Factors associated with patients' perceptions of health care providers' communication behavior

  • Rutten L
  • Augustson E
  • Wanke K
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Abstract

We examined patients' ratings of communication with health care
providers by sociodemographic characteristics, health care access, and
health status. Data were from a national, population-based survey, the
2003 Health Information National Trends Survey (HINTS). The survey was
administered to 6,369 adults from a representative sample of U.S.
households. Linear regression analysis was conducted using SUDAAN. None
of the sociodemographic variables were significantly associated with
patients' ratings of providers' communication behavior in the linear
model. Ratings of health care providers' communication behavior,
however, were significantly higher among respondents with health
insurance (p = 0.007) and those with a usual source of health care from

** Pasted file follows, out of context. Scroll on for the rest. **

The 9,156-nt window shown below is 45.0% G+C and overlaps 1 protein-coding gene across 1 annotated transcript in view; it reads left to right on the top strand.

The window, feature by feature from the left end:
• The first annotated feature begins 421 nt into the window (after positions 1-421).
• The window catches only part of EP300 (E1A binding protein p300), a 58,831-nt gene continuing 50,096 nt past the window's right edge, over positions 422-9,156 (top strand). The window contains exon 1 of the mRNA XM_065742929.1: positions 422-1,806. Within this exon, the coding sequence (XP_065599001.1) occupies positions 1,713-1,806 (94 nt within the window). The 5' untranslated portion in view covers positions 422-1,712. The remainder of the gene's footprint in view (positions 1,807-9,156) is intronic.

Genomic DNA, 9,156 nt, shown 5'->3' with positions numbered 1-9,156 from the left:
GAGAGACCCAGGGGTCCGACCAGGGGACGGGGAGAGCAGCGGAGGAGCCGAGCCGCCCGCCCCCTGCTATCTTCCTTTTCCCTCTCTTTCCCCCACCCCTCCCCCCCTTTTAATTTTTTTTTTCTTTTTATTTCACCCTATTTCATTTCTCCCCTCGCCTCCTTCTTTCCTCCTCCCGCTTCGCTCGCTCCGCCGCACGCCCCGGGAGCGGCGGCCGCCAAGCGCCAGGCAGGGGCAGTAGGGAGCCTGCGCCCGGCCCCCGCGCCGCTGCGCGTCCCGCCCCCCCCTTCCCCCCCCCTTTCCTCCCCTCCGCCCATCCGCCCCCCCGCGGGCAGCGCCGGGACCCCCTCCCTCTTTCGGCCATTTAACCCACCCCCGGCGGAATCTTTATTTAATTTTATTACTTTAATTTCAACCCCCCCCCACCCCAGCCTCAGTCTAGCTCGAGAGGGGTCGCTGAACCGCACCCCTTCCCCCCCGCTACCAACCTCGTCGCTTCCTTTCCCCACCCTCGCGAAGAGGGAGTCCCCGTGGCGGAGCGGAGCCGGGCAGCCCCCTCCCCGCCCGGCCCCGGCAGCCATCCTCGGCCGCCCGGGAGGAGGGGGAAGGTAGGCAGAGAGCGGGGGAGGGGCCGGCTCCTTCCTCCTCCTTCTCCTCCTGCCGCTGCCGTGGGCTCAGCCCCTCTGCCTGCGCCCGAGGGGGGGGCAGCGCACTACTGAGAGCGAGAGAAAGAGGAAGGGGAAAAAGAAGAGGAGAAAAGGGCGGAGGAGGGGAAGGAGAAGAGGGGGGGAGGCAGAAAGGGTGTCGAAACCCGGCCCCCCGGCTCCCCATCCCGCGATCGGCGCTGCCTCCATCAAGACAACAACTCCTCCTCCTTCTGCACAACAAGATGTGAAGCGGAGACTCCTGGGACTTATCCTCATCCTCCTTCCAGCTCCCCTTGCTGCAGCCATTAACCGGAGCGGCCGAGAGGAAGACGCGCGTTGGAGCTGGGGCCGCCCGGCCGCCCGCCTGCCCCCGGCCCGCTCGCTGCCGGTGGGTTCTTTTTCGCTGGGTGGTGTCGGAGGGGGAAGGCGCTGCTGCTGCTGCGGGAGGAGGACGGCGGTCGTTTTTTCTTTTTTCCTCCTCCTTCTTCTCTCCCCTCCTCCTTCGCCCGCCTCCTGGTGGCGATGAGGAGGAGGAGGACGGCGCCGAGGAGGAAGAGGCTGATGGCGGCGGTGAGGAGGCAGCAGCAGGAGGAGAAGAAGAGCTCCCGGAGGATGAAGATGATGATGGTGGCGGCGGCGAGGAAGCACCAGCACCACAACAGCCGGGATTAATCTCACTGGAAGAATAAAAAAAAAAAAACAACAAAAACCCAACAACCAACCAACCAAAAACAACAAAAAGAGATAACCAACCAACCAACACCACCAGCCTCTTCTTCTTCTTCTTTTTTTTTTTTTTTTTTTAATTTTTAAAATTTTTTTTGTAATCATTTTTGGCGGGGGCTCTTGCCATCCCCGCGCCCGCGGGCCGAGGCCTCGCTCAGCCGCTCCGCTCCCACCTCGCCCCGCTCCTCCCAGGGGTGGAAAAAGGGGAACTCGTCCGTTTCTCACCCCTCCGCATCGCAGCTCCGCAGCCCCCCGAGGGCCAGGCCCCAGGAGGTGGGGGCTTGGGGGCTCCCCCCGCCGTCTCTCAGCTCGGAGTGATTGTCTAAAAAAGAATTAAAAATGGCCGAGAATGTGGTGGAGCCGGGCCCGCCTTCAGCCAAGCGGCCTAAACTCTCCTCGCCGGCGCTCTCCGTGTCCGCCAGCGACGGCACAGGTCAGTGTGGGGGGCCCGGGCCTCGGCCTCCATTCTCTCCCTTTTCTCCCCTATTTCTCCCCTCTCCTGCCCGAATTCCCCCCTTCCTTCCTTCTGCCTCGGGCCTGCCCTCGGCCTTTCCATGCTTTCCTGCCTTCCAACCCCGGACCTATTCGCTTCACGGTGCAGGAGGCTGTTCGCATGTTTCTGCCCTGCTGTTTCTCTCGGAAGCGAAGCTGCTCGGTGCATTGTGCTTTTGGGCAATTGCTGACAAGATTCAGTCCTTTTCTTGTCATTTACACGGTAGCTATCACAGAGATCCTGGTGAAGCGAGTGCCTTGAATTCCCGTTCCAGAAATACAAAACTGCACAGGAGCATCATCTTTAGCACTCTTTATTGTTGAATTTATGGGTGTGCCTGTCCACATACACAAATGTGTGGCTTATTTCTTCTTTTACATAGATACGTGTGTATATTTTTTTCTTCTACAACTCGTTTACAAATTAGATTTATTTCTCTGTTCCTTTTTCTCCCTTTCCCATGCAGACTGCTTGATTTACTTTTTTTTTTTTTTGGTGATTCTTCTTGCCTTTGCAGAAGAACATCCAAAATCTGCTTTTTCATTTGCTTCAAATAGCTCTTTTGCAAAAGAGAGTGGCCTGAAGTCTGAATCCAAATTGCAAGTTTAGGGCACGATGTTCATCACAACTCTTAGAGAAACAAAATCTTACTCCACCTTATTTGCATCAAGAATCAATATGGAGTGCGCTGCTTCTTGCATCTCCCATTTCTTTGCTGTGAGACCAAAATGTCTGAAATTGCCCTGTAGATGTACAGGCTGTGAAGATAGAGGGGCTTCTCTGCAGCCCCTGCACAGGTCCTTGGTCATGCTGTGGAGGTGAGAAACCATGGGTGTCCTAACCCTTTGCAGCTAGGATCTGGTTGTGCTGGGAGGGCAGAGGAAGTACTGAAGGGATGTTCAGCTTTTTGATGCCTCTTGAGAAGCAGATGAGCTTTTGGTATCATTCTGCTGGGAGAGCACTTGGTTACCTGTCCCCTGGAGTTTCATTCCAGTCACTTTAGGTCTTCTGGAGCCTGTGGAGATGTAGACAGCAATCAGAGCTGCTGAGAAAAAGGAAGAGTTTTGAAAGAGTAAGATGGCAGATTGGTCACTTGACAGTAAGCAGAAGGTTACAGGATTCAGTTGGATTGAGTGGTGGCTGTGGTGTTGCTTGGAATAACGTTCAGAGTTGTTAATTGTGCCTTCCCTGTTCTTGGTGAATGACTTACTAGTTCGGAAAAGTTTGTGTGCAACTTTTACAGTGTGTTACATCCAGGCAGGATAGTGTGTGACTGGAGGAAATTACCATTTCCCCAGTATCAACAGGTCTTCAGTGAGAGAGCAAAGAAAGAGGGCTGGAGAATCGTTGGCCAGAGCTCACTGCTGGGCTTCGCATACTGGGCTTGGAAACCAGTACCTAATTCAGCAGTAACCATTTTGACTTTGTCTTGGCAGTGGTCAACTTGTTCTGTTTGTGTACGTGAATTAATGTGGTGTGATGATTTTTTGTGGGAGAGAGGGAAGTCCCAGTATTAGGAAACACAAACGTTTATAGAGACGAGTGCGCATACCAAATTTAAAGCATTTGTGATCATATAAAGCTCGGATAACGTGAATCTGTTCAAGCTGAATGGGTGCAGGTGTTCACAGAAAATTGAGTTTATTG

whom they consistently sought care (p < 0.001). Ratings of provider
communication were significantly lower among respondents who perceived
their general health to be fair or poor (p < 0. 001) and among those
respondents with greater depressive symptoms (p < 0.001). Differences in
patient ratings of health care providers' communication by health care
access and health status suggest the potential for disparities in health
outcomes.

Author-supplied keywords

  • *human relation
  • *interpersonal communication
  • *patient satisfaction
  • United States
  • adolescent
  • adult
  • aged
  • article
  • epidemiology
  • female
  • human
  • male
  • middle aged
  • perception
  • statistics

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Authors

  • L.J. J F Rutten

  • E. Augustson

  • K. Wanke

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